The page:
Digital steam injection substantially reduces production cost per barrel
Steam injection is the most commonly used method for delivering energy to heavy oil reservoirs in order to increase production and recovery factors, and to extend productive life. However, under the prevailing low oil price environment, profit margins of heavy oil projects can be narrow.
A traditional field development design and execution approach involves a small number of stand-alone solutions that are not designed to achieve a common objective. Decisions are often made reactively, on a day-to-day basis, rather than through proactive planning. This approach has evolved to take into account the complexity of upstream or downstream consequences of operational decisions. Halliburton has been pioneering projects ranging from optimizing the planning of primary, secondary, and enhanced oil recovery (EOR) reservoir exploitation using smart algorithms to real-time optimization of water flooding (Bravo, 2017; Mogollón et al., 2016, 2017).
A recently accomplished project focused on visualization and design of workflows for technical and business processes for cyclic and continuous steam injection operations. This is an important extension to EOR fields. This project is one of the first digital oilfield projects of this magnitude in steam flooding and cyclic steam that considers the integrated optimization of production networks, injection networks, and reservoir models.
The project was conducted in three stages:
- Stage 1: Review and Assessment
The objective of Stage 1 was to review and assess current situation and operator plans to determine and agree on what business processes and indicators are required for designing the digital heavy oil field (DHOF) aligned with the mission and vision of the operator.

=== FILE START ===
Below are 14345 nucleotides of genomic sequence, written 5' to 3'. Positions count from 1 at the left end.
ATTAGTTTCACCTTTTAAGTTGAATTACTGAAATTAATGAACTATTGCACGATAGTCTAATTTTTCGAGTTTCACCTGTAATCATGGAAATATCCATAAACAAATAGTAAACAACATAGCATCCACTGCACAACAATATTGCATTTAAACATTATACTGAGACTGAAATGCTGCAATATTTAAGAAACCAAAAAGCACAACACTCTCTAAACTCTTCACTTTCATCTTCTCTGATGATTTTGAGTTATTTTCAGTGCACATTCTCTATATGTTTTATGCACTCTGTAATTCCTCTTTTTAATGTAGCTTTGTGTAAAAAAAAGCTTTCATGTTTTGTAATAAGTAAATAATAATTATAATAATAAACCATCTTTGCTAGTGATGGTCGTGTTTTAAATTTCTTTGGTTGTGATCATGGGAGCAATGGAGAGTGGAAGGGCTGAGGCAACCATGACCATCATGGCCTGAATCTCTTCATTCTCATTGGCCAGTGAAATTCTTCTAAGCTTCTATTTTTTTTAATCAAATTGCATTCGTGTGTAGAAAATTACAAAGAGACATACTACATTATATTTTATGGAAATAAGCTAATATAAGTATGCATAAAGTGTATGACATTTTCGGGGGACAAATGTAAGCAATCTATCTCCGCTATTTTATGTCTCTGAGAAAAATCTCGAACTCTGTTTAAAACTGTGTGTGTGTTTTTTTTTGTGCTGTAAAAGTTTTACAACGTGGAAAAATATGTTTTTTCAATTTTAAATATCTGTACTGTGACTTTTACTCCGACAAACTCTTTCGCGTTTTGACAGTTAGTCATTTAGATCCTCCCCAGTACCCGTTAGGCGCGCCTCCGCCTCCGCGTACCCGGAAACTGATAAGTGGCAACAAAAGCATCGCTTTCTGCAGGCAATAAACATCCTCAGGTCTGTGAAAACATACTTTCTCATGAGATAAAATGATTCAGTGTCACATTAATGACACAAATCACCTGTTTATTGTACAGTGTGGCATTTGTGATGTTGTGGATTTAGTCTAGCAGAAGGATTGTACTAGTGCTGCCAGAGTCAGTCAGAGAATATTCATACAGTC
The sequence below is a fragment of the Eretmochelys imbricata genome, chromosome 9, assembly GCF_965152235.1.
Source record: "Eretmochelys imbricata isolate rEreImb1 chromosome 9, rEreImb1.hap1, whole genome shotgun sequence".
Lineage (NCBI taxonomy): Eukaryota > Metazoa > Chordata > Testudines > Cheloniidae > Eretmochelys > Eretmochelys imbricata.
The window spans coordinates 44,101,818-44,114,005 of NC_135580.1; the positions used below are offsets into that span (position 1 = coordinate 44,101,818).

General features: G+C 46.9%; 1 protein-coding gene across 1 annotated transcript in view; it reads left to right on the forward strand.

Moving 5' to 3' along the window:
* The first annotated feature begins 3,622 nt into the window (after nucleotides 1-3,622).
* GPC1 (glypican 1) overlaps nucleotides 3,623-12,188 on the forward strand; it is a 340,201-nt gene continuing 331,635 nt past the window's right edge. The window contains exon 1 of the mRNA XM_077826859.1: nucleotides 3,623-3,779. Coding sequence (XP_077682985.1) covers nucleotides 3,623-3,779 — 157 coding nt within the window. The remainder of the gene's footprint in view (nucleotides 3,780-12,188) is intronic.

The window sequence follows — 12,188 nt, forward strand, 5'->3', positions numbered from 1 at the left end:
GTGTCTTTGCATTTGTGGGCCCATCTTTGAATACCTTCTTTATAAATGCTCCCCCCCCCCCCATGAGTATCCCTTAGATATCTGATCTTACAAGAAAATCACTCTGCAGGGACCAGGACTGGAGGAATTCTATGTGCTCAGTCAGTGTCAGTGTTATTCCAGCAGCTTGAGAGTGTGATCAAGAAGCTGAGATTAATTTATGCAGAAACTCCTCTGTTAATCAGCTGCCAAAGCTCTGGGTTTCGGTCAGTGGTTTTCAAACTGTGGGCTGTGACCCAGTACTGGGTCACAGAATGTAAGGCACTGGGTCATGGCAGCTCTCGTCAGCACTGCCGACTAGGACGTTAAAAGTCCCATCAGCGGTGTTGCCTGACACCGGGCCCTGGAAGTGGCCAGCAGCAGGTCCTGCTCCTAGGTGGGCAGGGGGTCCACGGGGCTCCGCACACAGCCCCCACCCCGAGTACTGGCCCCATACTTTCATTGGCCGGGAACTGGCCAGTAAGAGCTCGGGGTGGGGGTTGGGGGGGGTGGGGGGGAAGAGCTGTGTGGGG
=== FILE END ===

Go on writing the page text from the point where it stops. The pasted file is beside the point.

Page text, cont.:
- Stage 2: Optimum Design
The main objective of Stage 2 was to determine the operator’s desired level of functionality of the DHOF solution and to tailor the optimum real-time data monitoring and management system design that allows production, reservoir, and operation optimization.
- Stage 3: Roadmaps and Supporting Plans
The main objective of Stage 3 was to provide the roadmap and implementation plan for the successful deployment of the integrated DHOF and measurement of derived economic benefits.
The successful completion of the project was due largely to a close alignment with customer needs and the onsite deployment of a seasoned multi-disciplined consulting team with expertise in heavy oil production, thermal enhanced oil recovery, and the digital oil field.
The expected benefit for this project is a substantial reduction in the production cost per barrel. Encouraging economics were demonstrated for all DHOF deployment scenarios (i.e., full implementation, partial implementation, and no additional instrumentation), and the analysis pointed to the benefits of implementing a DHOF – benefits that included reservoir optimization. For the operator, this is a benefit of paramount importance, given the current low oil prices and the relatively high operational cost associated with many heavy oil fields. Consequently, this project proposes a new industry standard for the operation of heavy oil fields and EOR fields.
Bravo, C. (2017). Digital Transformation for Oil & Gas Production Operations: Voice of the Oilfield™
Mogollón, J.L., Tillero, E., Lokhandwala, T. (2017). New Trends in Waterflooding Project Optimization. Presented at the SPE Latin America and Caribbean Petroleum Engineering Conference, Buenos Aires, Argentina, May 17–19. SPE-185472-MS.
Mogollón, J.L., Tillero, E., Gutiérrez, I., et al. (2016). Numerical Maximization of the Secondary Polymer Flooding Value in a Mature, Offshore, Heavy Oil Reservoir. Presented at the Offshore Technology Conference, Houston, Texas, USA, May 2–5. OTC-27189-MS. http://dx.doi.org/10.4043/27189-MS.